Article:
Even as Khullar works with Baum at RIT, he lives in sunny Albuquerque, New Mexico. He works as graduate research associate in the Medical Image Analysis Lab led by Vince Calhoun at the Mind Research Network for Neurodiagnostic Discovery. Khullar received a Master’s Degree in electrical engineering at RIT in 2009, and then started the Imaging Science PhD program and interned at the Mind Research Lab that summer. After a year of graduate classes at the Center, Khullar continued to work on his research at Mind Research Network and is currently funded by a federal grant (National Institutes of Health, PI Calhoun).
During his first year at the Mind Research Network, Khullar has already published a journal article and presented his findings at three major medical imaging conferences. And, he says, another journal article is in the works.
“I am thrilled about our association with the Mind Research Network,” says Baum, who is also an astrophysicist. “These types of partnerships emphasize the interdisciplinary and collaborative nature of our work at the Center. The expertise that Khullar is developing as an imaging science student will help medical professionals’ understanding and diagnoses of schizophrenia and other mental disorders.”
An fMRI scan captures the level of blood flow in the brain over time, similar to capturing a movie of the brain, yet ordinarily the image sequence produced is extremely difficult to quantify. Khullar’s method identifies and quantifies regions of activity in the fMRI brain images in a way that allows clinicians to differentiate characteristics of healthy and schizophrenic patients.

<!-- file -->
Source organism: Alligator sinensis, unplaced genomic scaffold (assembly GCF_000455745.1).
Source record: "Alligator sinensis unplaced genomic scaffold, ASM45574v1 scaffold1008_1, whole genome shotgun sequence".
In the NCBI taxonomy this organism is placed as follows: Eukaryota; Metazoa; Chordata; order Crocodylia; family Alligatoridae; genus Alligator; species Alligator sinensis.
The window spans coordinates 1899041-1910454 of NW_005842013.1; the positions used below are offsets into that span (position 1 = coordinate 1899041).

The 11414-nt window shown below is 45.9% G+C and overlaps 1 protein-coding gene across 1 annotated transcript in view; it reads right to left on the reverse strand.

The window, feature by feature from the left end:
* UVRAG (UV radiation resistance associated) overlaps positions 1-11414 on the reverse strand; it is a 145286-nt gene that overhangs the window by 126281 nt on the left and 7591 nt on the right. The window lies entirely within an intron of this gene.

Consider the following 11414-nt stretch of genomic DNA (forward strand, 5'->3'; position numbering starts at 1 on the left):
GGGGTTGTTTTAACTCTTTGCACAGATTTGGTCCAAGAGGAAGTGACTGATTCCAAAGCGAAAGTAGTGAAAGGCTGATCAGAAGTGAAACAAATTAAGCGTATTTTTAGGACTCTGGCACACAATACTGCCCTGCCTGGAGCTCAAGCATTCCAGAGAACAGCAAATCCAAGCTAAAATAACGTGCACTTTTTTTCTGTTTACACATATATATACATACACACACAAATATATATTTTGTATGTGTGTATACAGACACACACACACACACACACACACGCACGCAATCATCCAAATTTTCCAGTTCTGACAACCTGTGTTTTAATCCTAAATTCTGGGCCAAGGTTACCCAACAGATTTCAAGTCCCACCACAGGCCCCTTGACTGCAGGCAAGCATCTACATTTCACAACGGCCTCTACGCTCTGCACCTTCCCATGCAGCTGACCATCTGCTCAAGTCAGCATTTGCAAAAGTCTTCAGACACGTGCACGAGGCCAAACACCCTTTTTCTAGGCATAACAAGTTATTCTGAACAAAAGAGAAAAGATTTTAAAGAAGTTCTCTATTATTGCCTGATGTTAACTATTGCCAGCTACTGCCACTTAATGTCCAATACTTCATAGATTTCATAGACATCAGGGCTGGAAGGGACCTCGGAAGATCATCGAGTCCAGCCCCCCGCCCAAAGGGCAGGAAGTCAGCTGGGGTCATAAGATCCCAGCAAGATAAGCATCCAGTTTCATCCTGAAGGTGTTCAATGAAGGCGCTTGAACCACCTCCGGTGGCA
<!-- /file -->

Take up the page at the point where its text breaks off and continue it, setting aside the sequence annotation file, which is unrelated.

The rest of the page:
“We have shown, through our published work, that our algorithm is better in terms of preserving vital information about neural activation patterns within the brain,” Khullar says.
Next steps? In his most recent research, Khullar is working on a new pre-processing methodology that allows clinicians to compare the patient’s brain activity at rest and while the patient is conducting a simple activity such as pressing a button in response to a noise. Khullar’s new technique uses the observations of patient’s brain resting state activity to build an atlas representing the patient’s brain function that can be used to align the data obtained when the patient performs a task. This functional alignment enables improved fusion of data when studying a group of individuals who suffer from the same neurological ailment such as schizophrenia or even autism. The aim is then to use that fused data to better understand what is happening in the brains of individuals with specific neurological conditions. “My inherent goal is to make a broader impact on mankind,” Khullar says.
Figure: This demonstrates a difference image from healthy controls (HC) and schizophrenia patients (SZ), showing regions in the temporal lobe that are relatively hyper active in healthy controls (red) and schizophrenia patients (blue). There is diminished activity in schizophrenia patients, probably a result of this neurodegenerative disease. These images were obtained using Khullar’s image denoising technique in addition to other segmentation algorithms.